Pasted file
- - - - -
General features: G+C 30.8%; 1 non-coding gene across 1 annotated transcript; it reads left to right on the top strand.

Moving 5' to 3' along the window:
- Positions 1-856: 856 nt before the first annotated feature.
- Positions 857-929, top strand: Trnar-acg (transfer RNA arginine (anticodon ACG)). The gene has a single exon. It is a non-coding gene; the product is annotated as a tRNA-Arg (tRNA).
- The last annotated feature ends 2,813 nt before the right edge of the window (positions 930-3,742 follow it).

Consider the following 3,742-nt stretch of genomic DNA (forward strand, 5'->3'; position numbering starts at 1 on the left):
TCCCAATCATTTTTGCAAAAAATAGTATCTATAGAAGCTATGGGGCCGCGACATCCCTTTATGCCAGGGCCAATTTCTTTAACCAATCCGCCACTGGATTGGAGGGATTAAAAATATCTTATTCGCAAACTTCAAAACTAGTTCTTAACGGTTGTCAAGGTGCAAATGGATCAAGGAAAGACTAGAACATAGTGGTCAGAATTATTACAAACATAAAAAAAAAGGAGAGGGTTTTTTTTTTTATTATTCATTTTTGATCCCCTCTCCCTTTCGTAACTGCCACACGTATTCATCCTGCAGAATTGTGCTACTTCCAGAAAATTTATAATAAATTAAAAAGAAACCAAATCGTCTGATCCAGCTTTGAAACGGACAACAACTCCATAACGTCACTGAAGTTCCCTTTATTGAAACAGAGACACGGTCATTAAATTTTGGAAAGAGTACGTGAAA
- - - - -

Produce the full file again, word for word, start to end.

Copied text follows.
General features: G+C 30.8%; 1 non-coding gene across 1 annotated transcript; it reads left to right on the top strand.

Moving 5' to 3' along the window:
- Positions 1-856: 856 nt before the first annotated feature.
- Positions 857-929, top strand: Trnar-acg (transfer RNA arginine (anticodon ACG)). The gene has a single exon. It is a non-coding gene; the product is annotated as a tRNA-Arg (tRNA).
- The last annotated feature ends 2,813 nt before the right edge of the window (positions 930-3,742 follow it).

Consider the following 3,742-nt stretch of genomic DNA (forward strand, 5'->3'; position numbering starts at 1 on the left):
TCCCAATCATTTTTGCAAAAAATAGTATCTATAGAAGCTATGGGGCCGCGACATCCCTTTATGCCAGGGCCAATTTCTTTAACCAATCCGCCACTGGATTGGAGGGATTAAAAATATCTTATTCGCAAACTTCAAAACTAGTTCTTAACGGTTGTCAAGGTGCAAATGGATCAAGGAAAGACTAGAACATAGTGGTCAGAATTATTACAAACATAAAAAAAAAGGAGAGGGTTTTTTTTTTTATTATTCATTTTTGATCCCCTCTCCCTTTCGTAACTGCCACACGTATTCATCCTGCAGAATTGTGCTACTTCCAGAAAATTTATAATAAATTAAAAAGAAACCAAATCGTCTGATCCAGCTTTGAAACGGACAACAACTCCATAACGTCACTGAAGTTCCCTTTATTGAAACAGAGACACGGTCATTAAATTTTGGAAAGAGTACGTGAAA